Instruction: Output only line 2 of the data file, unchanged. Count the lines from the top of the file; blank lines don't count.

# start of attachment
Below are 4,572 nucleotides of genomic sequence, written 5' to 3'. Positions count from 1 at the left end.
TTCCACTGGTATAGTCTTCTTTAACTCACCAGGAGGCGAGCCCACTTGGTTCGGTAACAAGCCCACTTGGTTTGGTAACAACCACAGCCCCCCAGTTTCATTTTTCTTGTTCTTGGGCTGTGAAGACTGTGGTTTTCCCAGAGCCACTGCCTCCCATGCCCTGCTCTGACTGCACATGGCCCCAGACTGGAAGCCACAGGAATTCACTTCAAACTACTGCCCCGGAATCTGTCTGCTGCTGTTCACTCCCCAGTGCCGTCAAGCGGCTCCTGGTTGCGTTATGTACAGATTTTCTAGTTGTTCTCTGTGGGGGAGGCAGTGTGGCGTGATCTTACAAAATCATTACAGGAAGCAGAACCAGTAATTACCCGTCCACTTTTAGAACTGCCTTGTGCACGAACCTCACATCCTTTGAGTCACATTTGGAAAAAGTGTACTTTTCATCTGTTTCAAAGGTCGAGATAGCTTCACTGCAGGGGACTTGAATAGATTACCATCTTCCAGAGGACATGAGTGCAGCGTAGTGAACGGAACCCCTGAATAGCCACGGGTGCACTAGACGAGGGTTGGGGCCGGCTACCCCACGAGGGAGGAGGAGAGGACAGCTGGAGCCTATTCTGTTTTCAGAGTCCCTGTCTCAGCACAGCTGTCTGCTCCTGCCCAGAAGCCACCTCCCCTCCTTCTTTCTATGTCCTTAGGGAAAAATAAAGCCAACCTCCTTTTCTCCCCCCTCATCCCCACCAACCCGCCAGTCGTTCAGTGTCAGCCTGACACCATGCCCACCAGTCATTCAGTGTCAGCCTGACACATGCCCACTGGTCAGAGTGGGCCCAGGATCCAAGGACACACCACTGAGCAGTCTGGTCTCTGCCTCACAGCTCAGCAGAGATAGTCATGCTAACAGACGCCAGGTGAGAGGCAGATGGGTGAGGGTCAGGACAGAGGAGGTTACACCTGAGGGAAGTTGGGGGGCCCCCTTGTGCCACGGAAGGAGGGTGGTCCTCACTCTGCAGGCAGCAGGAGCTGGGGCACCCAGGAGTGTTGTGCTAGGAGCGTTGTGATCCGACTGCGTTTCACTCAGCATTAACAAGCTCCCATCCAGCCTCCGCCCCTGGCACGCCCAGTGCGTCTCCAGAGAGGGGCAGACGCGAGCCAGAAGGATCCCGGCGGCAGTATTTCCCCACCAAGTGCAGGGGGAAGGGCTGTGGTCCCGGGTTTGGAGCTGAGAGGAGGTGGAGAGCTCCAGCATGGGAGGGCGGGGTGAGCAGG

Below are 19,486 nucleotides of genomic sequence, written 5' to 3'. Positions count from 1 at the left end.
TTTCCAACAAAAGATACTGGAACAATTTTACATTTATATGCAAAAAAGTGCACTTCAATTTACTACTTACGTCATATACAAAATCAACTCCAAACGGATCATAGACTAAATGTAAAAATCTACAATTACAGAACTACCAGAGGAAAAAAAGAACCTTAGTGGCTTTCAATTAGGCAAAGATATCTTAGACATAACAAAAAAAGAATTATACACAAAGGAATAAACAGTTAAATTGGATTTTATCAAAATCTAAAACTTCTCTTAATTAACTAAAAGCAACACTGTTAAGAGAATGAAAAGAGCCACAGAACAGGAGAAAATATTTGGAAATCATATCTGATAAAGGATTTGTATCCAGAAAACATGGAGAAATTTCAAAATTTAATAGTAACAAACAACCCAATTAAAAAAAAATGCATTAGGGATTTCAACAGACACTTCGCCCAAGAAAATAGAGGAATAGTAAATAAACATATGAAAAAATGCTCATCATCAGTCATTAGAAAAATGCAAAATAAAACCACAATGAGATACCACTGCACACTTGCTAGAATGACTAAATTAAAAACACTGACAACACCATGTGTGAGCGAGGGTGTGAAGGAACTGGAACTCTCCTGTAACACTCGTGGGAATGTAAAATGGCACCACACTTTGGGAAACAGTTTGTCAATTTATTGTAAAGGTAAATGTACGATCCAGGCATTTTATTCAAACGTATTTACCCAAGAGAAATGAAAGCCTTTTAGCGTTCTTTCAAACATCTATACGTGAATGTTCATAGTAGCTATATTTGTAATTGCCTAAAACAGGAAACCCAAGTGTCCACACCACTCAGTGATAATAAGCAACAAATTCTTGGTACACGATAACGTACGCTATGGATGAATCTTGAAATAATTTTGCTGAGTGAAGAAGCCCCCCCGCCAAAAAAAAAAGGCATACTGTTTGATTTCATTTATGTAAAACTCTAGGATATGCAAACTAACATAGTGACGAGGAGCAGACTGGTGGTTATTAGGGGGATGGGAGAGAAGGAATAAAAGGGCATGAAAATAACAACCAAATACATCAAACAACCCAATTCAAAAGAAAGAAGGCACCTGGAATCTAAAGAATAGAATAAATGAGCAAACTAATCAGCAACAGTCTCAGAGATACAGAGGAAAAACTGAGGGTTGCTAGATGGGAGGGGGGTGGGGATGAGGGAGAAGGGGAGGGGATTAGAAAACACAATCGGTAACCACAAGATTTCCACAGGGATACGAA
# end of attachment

TTCCACTGGTATAGTCTTCTTTAACTCACCAGGAGGCGAGCCCACTTGGTTCGGTAACAAGCCCACTTGGTTTGGTAACAACCACAGCCCCCCAGTTTCATTTTTCTTGTTCTTGGGCTGTGAAGACTGTGGTTTTCCCAGAGCCACTGCCTCCCATGCCCTGCTCTGACTGCACATGGCCCCAGACTGGAAGCCACAGGAATTCACTTCAAACTACTGCCCCGGAATCTGTCTGCTGCTGTTCACTCCCCAGTGCCGTCAAGCGGCTCCTGGTTGCGTTATGTACAGATTTTCTAGTTGTTCTCTGTGGGGGAGGCAGTGTGGCGTGATCTTACAAAATCATTACAGGAAGCAGAACCAGTAATTACCCGTCCACTTTTAGAACTGCCTTGTGCACGAACCTCACATCCTTTGAGTCACATTTGGAAAAAGTGTACTTTTCATCTGTTTCAAAGGTCGAGATAGCTTCACTGCAGGGGACTTGAATAGATTACCATCTTCCAGAGGACATGAGTGCAGCGTAGTGAACGGAACCCCTGAATAGCCACGGGTGCACTAGACGAGGGTTGGGGCCGGCTACCCCACGAGGGAGGAGGAGAGGACAGCTGGAGCCTATTCTGTTTTCAGAGTCCCTGTCTCAGCACAGCTGTCTGCTCCTGCCCAGAAGCCACCTCCCCTCCTTCTTTCTATGTCCTTAGGGAAAAATAAAGCCAACCTCCTTTTCTCCCCCCTCATCCCCACCAACCCGCCAGTCGTTCAGTGTCAGCCTGACACCATGCCCACCAGTCATTCAGTGTCAGCCTGACACATGCCCACTGGTCAGAGTGGGCCCAGGATCCAAGGACACACCACTGAGCAGTCTGGTCTCTGCCTCACAGCTCAGCAGAGATAGTCATGCTAACAGACGCCAGGTGAGAGGCAGATGGGTGAGGGTCAGGACAGAGGAGGTTACACCTGAGGGAAGTTGGGGGGCCCCCTTGTGCCACGGAAGGAGGGTGGTCCTCACTCTGCAGGCAGCAGGAGCTGGGGCACCCAGGAGTGTTGTGCTAGGAGCGTTGTGATCCGACTGCGTTTCACTCAGCATTAACAAGCTCCCATCCAGCCTCCGCCCCTGGCACGCCCAGTGCGTCTCCAGAGAGGGGCAGACGCGAGCCAGAAGGATCCCGGCGGCAGTATTTCCCCACCAAGTGCAGGGGGAAGGGCTGTGGTCCCGGGTTTGGAGCTGAGAGGAGGTGGAGAGCTCCAGCATGGGAGGGCGGGGTGAGCAGG